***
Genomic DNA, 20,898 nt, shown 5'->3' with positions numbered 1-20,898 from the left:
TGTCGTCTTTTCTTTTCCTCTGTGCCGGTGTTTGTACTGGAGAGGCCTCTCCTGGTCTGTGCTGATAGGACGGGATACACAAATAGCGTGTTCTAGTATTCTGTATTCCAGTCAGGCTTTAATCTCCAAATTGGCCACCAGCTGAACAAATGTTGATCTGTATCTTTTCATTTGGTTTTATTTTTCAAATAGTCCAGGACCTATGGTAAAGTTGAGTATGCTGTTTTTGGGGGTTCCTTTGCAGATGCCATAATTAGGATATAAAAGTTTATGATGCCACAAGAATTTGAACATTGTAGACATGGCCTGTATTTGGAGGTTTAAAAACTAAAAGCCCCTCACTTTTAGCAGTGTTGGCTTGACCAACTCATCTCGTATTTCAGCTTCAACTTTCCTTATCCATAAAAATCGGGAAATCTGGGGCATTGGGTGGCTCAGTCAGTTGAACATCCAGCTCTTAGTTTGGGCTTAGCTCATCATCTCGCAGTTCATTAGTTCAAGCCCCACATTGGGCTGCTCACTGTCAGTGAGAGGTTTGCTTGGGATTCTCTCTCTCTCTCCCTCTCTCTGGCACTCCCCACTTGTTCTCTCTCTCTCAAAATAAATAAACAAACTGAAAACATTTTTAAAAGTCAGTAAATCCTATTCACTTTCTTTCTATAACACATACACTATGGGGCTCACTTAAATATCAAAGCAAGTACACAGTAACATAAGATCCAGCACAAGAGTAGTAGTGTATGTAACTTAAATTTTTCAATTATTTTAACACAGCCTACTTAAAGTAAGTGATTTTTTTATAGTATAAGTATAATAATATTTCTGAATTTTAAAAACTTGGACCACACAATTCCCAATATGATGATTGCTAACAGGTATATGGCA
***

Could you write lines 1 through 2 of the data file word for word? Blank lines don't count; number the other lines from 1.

Genomic DNA, 20,898 nt, shown 5'->3' with positions numbered 1-20,898 from the left:
TGTCGTCTTTTCTTTTCCTCTGTGCCGGTGTTTGTACTGGAGAGGCCTCTCCTGGTCTGTGCTGATAGGACGGGATACACAAATAGCGTGTTCTAGTATTCTGTATTCCAGTCAGGCTTTAATCTCCAAATTGGCCACCAGCTGAACAAATGTTGATCTGTATCTTTTCATTTGGTTTTATTTTTCAAATAGTCCAGGACCTATGGTAAAGTTGAGTATGCTGTTTTTGGGGGTTCCTTTGCAGATGCCATAATTAGGATATAAAAGTTTATGATGCCACAAGAATTTGAACATTGTAGACATGGCCTGTATTTGGAGGTTTAAAAACTAAAAGCCCCTCACTTTTAGCAGTGTTGGCTTGACCAACTCATCTCGTATTTCAGCTTCAACTTTCCTTATCCATAAAAATCGGGAAATCTGGGGCATTGGGTGGCTCAGTCAGTTGAACATCCAGCTCTTAGTTTGGGCTTAGCTCATCATCTCGCAGTTCATTAGTTCAAGCCCCACATTGGGCTGCTCACTGTCAGTGAGAGGTTTGCTTGGGATTCTCTCTCTCTCTCCCTCTCTCTGGCACTCCCCACTTGTTCTCTCTCTCTCAAAATAAATAAACAAACTGAAAACATTTTTAAAAGTCAGTAAATCCTATTCACTTTCTTTCTATAACACATACACTATGGGGCTCACTTAAATATCAAAGCAAGTACACAGTAACATAAGATCCAGCACAAGAGTAGTAGTGTATGTAACTTAAATTTTTCAATTATTTTAACACAGCCTACTTAAAGTAAGTGATTTTTTTATAGTATAAGTATAATAATATTTCTGAATTTTAAAAACTTGGACCACACAATTCCCAATATGATGATTGCTAACAGGTATATGGCA